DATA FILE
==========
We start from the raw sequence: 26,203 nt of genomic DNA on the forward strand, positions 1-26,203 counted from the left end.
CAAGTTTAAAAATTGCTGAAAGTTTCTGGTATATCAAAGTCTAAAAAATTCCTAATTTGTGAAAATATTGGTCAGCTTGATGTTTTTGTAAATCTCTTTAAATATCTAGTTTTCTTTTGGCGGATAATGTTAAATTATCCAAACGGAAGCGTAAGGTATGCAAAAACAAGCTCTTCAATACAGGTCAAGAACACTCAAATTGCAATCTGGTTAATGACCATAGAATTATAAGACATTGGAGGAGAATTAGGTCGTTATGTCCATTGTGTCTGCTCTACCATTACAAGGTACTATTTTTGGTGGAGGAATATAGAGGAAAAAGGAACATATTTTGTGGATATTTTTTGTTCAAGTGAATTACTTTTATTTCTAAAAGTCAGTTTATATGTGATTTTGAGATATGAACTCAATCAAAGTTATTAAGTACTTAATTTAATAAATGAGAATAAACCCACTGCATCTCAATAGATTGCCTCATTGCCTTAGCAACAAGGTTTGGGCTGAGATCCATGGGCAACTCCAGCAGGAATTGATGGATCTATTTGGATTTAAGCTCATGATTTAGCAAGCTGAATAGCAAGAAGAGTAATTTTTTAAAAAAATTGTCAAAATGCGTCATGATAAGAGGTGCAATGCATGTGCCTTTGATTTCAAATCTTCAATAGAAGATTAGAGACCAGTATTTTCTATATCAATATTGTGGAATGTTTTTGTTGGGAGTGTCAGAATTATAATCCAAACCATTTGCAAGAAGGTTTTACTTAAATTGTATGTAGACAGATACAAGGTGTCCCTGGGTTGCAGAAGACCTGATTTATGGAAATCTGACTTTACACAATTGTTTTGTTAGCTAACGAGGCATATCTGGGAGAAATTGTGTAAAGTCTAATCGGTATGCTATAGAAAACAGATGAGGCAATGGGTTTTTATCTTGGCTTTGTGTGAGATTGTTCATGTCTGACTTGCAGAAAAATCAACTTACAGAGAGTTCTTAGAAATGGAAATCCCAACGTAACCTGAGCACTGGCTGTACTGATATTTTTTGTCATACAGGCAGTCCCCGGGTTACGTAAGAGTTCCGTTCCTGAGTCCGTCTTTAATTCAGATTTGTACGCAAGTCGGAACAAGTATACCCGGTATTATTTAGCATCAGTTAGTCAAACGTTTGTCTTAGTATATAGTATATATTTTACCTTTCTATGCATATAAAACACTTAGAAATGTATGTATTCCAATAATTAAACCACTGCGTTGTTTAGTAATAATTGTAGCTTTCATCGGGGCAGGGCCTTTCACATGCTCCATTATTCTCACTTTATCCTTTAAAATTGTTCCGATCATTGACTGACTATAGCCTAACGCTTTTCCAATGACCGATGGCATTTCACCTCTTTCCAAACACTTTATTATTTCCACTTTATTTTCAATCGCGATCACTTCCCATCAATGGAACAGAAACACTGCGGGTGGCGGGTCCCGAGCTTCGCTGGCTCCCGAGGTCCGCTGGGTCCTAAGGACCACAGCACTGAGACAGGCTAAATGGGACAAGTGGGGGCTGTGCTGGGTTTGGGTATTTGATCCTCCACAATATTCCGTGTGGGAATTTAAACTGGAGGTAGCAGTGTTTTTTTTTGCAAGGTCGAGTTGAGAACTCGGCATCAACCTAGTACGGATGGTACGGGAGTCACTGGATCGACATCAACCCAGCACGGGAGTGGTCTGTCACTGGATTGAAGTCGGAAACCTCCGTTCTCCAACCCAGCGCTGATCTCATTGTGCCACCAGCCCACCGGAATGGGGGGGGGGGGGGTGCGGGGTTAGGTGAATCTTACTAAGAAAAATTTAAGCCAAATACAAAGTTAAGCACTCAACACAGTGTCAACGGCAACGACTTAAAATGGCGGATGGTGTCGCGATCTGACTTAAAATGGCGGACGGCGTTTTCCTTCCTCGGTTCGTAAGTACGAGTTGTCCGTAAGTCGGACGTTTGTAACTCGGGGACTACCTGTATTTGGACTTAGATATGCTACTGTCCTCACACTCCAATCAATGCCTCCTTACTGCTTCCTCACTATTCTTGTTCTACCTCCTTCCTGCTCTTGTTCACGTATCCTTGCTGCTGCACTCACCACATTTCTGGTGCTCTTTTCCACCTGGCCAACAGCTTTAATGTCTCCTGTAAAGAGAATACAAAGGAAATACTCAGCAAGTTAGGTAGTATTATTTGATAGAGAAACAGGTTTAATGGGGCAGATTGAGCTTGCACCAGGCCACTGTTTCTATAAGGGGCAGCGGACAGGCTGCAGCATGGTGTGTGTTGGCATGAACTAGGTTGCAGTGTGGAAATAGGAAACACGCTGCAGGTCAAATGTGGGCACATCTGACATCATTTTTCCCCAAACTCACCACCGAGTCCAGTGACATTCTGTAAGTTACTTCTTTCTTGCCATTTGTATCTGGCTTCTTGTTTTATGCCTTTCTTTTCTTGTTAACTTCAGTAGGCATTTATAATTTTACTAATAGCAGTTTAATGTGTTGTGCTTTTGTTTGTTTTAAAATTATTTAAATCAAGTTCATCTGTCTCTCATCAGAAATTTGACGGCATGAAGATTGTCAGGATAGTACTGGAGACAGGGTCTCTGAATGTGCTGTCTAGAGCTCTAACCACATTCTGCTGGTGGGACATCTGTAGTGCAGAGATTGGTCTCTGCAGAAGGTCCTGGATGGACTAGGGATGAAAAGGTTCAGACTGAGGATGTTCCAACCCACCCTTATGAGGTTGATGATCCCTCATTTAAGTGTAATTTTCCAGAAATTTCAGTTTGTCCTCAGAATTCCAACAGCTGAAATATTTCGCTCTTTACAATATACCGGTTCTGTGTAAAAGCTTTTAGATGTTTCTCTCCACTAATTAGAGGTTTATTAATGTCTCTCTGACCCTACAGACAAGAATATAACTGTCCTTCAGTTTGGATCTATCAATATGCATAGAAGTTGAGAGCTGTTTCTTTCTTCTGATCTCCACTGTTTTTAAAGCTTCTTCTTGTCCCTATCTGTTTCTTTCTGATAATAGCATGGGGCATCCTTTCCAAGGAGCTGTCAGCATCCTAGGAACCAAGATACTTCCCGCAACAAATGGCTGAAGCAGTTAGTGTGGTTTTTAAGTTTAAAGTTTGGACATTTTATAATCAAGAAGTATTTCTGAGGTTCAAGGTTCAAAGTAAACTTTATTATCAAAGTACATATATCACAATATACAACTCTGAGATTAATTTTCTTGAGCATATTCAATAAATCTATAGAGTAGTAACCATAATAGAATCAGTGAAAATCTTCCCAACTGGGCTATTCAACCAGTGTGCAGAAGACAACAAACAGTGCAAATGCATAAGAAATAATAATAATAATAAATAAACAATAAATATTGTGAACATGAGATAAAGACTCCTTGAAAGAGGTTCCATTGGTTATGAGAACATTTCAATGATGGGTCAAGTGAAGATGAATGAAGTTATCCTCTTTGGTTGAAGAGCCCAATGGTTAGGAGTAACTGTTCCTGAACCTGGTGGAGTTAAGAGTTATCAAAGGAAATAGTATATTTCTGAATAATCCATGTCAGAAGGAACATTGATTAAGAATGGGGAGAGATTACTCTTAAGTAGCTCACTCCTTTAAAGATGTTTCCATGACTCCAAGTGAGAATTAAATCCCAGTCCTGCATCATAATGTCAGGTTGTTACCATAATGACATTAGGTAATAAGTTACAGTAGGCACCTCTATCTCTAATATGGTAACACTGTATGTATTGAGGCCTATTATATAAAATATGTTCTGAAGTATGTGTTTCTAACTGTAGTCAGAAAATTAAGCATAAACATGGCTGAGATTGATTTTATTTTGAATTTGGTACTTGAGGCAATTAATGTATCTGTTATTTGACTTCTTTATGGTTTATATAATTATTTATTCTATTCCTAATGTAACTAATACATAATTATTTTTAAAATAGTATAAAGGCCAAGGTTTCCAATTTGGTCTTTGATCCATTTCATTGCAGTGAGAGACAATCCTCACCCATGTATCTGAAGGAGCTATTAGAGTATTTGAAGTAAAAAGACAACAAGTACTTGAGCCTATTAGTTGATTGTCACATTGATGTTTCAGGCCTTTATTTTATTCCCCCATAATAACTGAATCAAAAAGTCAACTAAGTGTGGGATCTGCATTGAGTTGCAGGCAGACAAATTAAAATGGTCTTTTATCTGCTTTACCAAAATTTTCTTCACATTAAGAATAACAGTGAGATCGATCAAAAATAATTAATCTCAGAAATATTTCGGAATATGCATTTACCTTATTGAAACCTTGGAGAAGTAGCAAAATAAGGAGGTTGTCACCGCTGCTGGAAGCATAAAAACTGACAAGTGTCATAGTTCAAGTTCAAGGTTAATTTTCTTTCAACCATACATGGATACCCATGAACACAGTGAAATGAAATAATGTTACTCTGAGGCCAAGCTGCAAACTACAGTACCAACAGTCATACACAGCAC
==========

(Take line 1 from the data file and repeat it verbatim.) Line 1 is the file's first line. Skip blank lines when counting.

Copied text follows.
We start from the raw sequence: 26,203 nt of genomic DNA on the forward strand, positions 1-26,203 counted from the left end.